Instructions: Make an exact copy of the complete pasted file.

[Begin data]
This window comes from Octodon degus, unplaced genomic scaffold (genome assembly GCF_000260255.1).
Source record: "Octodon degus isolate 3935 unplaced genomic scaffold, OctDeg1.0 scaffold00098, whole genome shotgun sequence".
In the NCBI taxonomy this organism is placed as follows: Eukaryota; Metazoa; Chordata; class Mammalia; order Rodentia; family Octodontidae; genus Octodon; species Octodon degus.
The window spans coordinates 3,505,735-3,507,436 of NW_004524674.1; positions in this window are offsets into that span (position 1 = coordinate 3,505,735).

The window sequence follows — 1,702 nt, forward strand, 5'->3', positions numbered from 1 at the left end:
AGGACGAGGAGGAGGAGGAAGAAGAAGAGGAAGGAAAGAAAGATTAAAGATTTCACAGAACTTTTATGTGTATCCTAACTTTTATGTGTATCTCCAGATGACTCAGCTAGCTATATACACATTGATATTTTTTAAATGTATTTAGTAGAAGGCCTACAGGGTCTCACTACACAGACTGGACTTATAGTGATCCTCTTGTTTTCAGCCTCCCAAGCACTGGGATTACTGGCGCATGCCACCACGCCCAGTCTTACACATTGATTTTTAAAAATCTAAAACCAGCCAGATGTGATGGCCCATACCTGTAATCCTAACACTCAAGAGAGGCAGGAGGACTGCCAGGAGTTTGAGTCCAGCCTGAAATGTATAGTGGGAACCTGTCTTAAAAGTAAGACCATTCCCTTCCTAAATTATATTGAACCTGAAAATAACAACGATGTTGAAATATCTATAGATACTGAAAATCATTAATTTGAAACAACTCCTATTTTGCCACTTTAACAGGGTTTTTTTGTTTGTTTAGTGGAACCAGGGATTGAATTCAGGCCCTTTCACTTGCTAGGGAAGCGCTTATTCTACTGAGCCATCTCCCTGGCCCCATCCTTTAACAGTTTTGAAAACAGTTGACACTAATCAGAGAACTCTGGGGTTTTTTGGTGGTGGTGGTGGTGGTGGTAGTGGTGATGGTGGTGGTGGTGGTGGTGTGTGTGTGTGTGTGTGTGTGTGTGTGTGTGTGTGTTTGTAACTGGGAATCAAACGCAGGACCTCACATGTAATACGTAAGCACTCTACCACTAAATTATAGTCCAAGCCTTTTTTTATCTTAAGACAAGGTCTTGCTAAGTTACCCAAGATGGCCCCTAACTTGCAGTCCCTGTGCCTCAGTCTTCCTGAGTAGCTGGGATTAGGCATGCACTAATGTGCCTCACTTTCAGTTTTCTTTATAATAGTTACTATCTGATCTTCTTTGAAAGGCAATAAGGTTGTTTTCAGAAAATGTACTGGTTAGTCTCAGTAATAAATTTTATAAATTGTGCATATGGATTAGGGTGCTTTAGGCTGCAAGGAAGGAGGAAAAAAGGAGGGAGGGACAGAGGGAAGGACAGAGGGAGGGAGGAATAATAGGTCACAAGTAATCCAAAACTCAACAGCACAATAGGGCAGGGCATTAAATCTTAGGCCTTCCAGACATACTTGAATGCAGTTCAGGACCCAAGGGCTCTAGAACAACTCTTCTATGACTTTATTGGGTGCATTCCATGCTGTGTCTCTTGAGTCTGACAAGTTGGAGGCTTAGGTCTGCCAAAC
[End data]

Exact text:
This window comes from Octodon degus, unplaced genomic scaffold (genome assembly GCF_000260255.1).
Source record: "Octodon degus isolate 3935 unplaced genomic scaffold, OctDeg1.0 scaffold00098, whole genome shotgun sequence".
In the NCBI taxonomy this organism is placed as follows: Eukaryota; Metazoa; Chordata; class Mammalia; order Rodentia; family Octodontidae; genus Octodon; species Octodon degus.
The window spans coordinates 3,505,735-3,507,436 of NW_004524674.1; positions in this window are offsets into that span (position 1 = coordinate 3,505,735).

The window sequence follows — 1,702 nt, forward strand, 5'->3', positions numbered from 1 at the left end:
AGGACGAGGAGGAGGAGGAAGAAGAAGAGGAAGGAAAGAAAGATTAAAGATTTCACAGAACTTTTATGTGTATCCTAACTTTTATGTGTATCTCCAGATGACTCAGCTAGCTATATACACATTGATATTTTTTAAATGTATTTAGTAGAAGGCCTACAGGGTCTCACTACACAGACTGGACTTATAGTGATCCTCTTGTTTTCAGCCTCCCAAGCACTGGGATTACTGGCGCATGCCACCACGCCCAGTCTTACACATTGATTTTTAAAAATCTAAAACCAGCCAGATGTGATGGCCCATACCTGTAATCCTAACACTCAAGAGAGGCAGGAGGACTGCCAGGAGTTTGAGTCCAGCCTGAAATGTATAGTGGGAACCTGTCTTAAAAGTAAGACCATTCCCTTCCTAAATTATATTGAACCTGAAAATAACAACGATGTTGAAATATCTATAGATACTGAAAATCATTAATTTGAAACAACTCCTATTTTGCCACTTTAACAGGGTTTTTTTGTTTGTTTAGTGGAACCAGGGATTGAATTCAGGCCCTTTCACTTGCTAGGGAAGCGCTTATTCTACTGAGCCATCTCCCTGGCCCCATCCTTTAACAGTTTTGAAAACAGTTGACACTAATCAGAGAACTCTGGGGTTTTTTGGTGGTGGTGGTGGTGGTGGTAGTGGTGATGGTGGTGGTGGTGGTGGTGTGTGTGTGTGTGTGTGTGTGTGTGTGTGTGTGTGTTTGTAACTGGGAATCAAACGCAGGACCTCACATGTAATACGTAAGCACTCTACCACTAAATTATAGTCCAAGCCTTTTTTTATCTTAAGACAAGGTCTTGCTAAGTTACCCAAGATGGCCCCTAACTTGCAGTCCCTGTGCCTCAGTCTTCCTGAGTAGCTGGGATTAGGCATGCACTAATGTGCCTCACTTTCAGTTTTCTTTATAATAGTTACTATCTGATCTTCTTTGAAAGGCAATAAGGTTGTTTTCAGAAAATGTACTGGTTAGTCTCAGTAATAAATTTTATAAATTGTGCATATGGATTAGGGTGCTTTAGGCTGCAAGGAAGGAGGAAAAAAGGAGGGAGGGACAGAGGGAAGGACAGAGGGAGGGAGGAATAATAGGTCACAAGTAATCCAAAACTCAACAGCACAATAGGGCAGGGCATTAAATCTTAGGCCTTCCAGACATACTTGAATGCAGTTCAGGACCCAAGGGCTCTAGAACAACTCTTCTATGACTTTATTGGGTGCATTCCATGCTGTGTCTCTTGAGTCTGACAAGTTGGAGGCTTAGGTCTGCCAAAC